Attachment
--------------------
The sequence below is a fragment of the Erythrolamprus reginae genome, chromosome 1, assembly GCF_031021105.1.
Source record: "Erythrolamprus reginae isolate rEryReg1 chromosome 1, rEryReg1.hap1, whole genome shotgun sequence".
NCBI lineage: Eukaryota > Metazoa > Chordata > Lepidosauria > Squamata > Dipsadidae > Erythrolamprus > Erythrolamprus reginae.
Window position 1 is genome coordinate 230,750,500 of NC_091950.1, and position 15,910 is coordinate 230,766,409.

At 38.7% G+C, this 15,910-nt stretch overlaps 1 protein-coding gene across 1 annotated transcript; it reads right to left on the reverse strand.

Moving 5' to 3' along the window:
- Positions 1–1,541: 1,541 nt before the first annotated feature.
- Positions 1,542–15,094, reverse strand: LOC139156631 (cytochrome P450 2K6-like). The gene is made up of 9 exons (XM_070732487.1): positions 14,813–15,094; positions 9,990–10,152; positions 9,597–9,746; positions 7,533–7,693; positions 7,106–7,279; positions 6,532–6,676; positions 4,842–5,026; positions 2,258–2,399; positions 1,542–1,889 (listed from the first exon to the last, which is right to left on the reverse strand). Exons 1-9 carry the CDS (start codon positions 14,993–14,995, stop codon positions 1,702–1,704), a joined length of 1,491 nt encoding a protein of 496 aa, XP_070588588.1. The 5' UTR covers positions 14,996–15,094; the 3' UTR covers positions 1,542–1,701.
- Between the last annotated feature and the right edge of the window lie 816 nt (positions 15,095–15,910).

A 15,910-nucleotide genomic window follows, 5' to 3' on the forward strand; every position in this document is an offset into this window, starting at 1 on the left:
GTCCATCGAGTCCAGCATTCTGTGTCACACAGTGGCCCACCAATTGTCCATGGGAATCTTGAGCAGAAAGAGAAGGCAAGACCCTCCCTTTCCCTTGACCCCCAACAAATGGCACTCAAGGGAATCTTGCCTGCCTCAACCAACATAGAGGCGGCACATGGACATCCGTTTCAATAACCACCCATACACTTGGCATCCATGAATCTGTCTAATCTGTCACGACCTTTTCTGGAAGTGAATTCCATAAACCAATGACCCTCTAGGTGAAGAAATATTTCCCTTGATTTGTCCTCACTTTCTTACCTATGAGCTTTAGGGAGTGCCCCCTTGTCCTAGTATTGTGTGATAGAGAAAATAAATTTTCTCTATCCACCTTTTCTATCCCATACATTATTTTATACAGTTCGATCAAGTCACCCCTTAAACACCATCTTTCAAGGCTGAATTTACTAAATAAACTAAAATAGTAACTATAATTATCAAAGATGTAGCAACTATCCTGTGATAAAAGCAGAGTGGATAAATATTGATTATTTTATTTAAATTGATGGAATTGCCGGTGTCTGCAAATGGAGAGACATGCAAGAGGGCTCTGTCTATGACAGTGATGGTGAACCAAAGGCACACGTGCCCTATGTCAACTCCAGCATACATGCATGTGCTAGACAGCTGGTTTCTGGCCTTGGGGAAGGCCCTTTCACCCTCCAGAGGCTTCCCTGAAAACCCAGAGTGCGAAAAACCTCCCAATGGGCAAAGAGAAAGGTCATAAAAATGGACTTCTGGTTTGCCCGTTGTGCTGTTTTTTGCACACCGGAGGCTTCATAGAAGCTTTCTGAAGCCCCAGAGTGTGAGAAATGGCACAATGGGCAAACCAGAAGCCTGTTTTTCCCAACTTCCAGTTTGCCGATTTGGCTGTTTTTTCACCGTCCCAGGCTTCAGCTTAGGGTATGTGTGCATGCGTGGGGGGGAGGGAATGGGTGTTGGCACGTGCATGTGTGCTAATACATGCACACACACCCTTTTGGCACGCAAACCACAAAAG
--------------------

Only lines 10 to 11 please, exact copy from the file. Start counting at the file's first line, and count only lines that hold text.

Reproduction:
A 15,910-nucleotide genomic window follows, 5' to 3' on the forward strand; every position in this document is an offset into this window, starting at 1 on the left:
GTCCATCGAGTCCAGCATTCTGTGTCACACAGTGGCCCACCAATTGTCCATGGGAATCTTGAGCAGAAAGAGAAGGCAAGACCCTCCCTTTCCCTTGACCCCCAACAAATGGCACTCAAGGGAATCTTGCCTGCCTCAACCAACATAGAGGCGGCACATGGACATCCGTTTCAATAACCACCCATACACTTGGCATCCATGAATCTGTCTAATCTGTCACGACCTTTTCTGGAAGTGAATTCCATAAACCAATGACCCTCTAGGTGAAGAAATATTTCCCTTGATTTGTCCTCACTTTCTTACCTATGAGCTTTAGGGAGTGCCCCCTTGTCCTAGTATTGTGTGATAGAGAAAATAAATTTTCTCTATCCACCTTTTCTATCCCATACATTATTTTATACAGTTCGATCAAGTCACCCCTTAAACACCATCTTTCAAGGCTGAATTTACTAAATAAACTAAAATAGTAACTATAATTATCAAAGATGTAGCAACTATCCTGTGATAAAAGCAGAGTGGATAAATATTGATTATTTTATTTAAATTGATGGAATTGCCGGTGTCTGCAAATGGAGAGACATGCAAGAGGGCTCTGTCTATGACAGTGATGGTGAACCAAAGGCACACGTGCCCTATGTCAACTCCAGCATACATGCATGTGCTAGACAGCTGGTTTCTGGCCTTGGGGAAGGCCCTTTCACCCTCCAGAGGCTTCCCTGAAAACCCAGAGTGCGAAAAACCTCCCAATGGGCAAAGAGAAAGGTCATAAAAATGGACTTCTGGTTTGCCCGTTGTGCTGTTTTTTGCACACCGGAGGCTTCATAGAAGCTTTCTGAAGCCCCAGAGTGTGAGAAATGGCACAATGGGCAAACCAGAAGCCTGTTTTTCCCAACTTCCAGTTTGCCGATTTGGCTGTTTTTTCACCGTCCCAGGCTTCAGCTTAGGGTATGTGTGCATGCGTGGGGGGGAGGGAATGGGTGTTGGCACGTGCATGTGTGCTAATACATGCACACACACCCTTTTGGCACGCAAACCACAAAAG